"A meticulous virtual copy of the human brain would enable basic research on brain cells and circuits or computer-based drug trials"  
Henry Markram

What is the fastest computer in the world? What a difficult question! Colossal progress in technology constantly presents novel solutions in data operations. However, the performance of these supercomputers is still far from that of our own brains. 

Despite its small size and jelly-like structure, it has much more to offer than we can even imagine. It solves several complex tasks faster than a blink of an eye, storing a tremendous amount of data. 

The brain has fascinated humanity for centuries. Today, biological neural networks inspire the creation of artificial neural networks for superfast operations. Thanks to the brain, we are a step closer to a new generation of supercomputers.

The structure of the brain

The brain looks relatively inconspicuous, doesn’t it? It can be described as a jelly-like sponge that produces electricity. It weighs less than 1.5 kg and consists mainly of water. It hides mysteries that humans have been trying to solve for a long time. It is the command center that decides who we are. It receives and processes information from the external environment and within our body. So far, we do not know a more complex data processing unit related to external stimuli. 

When the brain receives an electrical signal, it flows through the axons in the neurons like electricity runs through cables, or water runs through pipes.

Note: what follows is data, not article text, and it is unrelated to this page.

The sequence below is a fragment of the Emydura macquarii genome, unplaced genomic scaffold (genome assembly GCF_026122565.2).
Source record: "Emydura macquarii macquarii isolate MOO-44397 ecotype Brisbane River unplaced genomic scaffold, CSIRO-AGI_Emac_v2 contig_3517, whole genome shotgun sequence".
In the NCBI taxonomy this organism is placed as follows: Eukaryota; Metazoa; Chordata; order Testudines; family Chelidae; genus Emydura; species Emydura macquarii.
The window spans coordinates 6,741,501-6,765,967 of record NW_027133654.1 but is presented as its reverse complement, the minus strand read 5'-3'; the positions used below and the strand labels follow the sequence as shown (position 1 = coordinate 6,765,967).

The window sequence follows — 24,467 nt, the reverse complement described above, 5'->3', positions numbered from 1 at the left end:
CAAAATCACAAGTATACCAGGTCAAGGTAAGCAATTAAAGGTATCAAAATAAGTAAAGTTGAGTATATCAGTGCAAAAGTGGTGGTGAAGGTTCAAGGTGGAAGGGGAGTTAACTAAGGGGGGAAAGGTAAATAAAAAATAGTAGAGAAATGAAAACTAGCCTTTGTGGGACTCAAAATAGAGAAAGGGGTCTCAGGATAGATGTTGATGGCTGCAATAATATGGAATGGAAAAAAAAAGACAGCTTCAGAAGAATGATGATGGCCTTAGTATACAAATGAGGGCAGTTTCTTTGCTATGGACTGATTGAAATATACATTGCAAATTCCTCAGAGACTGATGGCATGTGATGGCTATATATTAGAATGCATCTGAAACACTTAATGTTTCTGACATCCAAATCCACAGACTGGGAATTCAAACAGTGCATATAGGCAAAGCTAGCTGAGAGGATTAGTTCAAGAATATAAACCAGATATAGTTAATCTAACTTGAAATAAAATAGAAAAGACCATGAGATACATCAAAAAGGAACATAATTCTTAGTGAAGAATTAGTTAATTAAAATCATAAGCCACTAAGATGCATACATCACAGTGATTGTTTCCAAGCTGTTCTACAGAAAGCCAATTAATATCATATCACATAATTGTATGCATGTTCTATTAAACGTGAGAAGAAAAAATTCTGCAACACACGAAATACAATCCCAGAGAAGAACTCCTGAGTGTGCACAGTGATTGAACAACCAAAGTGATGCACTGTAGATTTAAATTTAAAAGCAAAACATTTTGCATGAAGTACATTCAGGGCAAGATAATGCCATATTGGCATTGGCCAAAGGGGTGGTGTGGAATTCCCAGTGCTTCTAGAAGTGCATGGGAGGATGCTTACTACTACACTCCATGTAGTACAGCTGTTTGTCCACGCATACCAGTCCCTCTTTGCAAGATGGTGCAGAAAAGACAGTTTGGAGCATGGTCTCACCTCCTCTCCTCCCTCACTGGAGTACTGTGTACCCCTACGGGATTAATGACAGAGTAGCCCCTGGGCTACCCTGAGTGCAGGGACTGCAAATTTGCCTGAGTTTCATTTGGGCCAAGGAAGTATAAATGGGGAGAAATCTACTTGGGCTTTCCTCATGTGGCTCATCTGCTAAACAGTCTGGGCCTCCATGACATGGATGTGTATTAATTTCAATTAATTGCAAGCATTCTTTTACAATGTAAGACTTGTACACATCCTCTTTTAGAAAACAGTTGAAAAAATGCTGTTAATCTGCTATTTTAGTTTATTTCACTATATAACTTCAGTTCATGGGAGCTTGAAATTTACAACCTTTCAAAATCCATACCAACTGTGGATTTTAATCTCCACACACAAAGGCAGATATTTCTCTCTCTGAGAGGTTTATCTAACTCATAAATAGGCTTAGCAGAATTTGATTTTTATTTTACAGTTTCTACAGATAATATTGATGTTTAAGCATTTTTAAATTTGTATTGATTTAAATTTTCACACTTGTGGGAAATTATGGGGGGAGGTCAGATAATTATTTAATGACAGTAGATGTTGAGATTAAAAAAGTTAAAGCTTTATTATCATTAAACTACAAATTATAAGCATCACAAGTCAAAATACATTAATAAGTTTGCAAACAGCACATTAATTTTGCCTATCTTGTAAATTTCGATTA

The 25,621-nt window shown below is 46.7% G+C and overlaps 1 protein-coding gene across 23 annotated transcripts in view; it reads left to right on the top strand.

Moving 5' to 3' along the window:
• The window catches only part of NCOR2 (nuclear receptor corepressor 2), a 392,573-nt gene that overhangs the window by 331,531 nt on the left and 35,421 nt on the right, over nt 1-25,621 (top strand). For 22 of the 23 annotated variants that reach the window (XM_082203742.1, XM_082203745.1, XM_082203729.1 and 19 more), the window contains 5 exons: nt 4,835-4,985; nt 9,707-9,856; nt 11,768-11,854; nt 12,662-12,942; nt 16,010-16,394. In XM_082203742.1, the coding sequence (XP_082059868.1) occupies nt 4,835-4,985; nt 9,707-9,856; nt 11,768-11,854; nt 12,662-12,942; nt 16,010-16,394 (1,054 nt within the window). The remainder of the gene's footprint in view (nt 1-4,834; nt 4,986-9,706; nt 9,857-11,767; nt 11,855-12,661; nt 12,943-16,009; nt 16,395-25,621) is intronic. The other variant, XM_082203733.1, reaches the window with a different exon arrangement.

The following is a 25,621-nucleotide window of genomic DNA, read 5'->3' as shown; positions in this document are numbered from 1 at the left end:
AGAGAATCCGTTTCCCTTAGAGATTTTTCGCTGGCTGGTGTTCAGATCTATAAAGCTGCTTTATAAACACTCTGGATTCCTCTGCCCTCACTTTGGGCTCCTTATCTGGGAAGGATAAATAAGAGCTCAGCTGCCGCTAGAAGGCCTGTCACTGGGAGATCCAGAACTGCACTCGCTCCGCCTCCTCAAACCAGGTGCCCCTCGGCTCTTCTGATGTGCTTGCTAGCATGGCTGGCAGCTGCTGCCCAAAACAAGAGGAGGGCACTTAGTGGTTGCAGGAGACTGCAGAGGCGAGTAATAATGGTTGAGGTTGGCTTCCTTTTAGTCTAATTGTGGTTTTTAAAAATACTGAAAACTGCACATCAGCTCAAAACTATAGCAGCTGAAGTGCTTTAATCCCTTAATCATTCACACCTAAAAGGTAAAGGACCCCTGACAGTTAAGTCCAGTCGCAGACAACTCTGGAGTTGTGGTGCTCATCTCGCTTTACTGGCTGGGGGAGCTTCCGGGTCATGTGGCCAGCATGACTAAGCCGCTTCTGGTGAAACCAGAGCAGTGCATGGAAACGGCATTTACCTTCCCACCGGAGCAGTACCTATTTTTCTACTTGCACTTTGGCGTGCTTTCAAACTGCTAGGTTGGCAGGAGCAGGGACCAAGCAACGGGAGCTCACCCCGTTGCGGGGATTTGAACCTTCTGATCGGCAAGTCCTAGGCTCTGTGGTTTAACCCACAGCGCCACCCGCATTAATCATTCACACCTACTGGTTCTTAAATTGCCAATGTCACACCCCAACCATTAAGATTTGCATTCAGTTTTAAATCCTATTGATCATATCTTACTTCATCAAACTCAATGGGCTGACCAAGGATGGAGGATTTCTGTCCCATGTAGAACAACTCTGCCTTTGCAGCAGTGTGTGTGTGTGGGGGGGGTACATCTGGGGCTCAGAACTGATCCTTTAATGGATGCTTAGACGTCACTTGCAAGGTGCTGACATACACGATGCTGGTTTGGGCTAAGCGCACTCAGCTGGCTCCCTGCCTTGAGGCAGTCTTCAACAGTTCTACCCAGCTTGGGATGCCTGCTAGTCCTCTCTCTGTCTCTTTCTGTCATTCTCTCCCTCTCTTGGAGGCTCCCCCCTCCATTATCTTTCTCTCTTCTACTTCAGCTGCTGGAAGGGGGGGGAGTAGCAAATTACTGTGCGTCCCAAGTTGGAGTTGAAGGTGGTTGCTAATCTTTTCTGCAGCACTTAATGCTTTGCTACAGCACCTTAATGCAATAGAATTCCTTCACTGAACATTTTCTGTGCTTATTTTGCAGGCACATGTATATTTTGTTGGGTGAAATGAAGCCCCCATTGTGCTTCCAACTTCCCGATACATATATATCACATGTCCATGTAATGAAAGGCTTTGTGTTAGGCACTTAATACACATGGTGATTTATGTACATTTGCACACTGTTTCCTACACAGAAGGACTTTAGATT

Axons can be one meter long! Each of them is insulated within a protective peel called Schwann cells that improves the flow rate of impulses. Axons have multiple branches that connect with other neurons’ dendrites enabling information transfer. Even if we sleep, a brain receives various data and makes complex calculations for the whole time.

Information flow

Neurons communicate with each other through the synapses, gaps at the end of the neurons, where electrical or chemical signals are transmitted. Chemical signals are molecules like serotonin, dopamine, and adrenaline called neurotransmitters

Throughout these two types of signals, the brain sends instructions through the nerve cells to muscles in the body for processes from hormone and blood pressure regulation to breathing or sleeping. 

All take place in the brain. Biological neural networks are responsible for memory, cognitive functions, intelligence, the ability of logical thinking, and emotions. The neural network makes our brain a unique and complex data processing unit making multiple operations just within two types of impulses. 

What if we try to mimic these neural connections and create an artificial copy of them? It is happening now worldwide. The signals taking place in our brain presented as sequences of electrical impulses (so-called action potentials) can be easily described as binary as 0 and 1. So, all processes taking place in the brain can be presented by numbers.

Mapping the brain

Artificial neural networks can be divided into groups depending on the number and arrangement of neurons, learning methods, and the direction of information flow. Within the learning methods, we have supervised (the learning method striving for a specific result), and unsupervised networks (the learning method in which the aim is to detect sudden changes and previously unknown dependencies).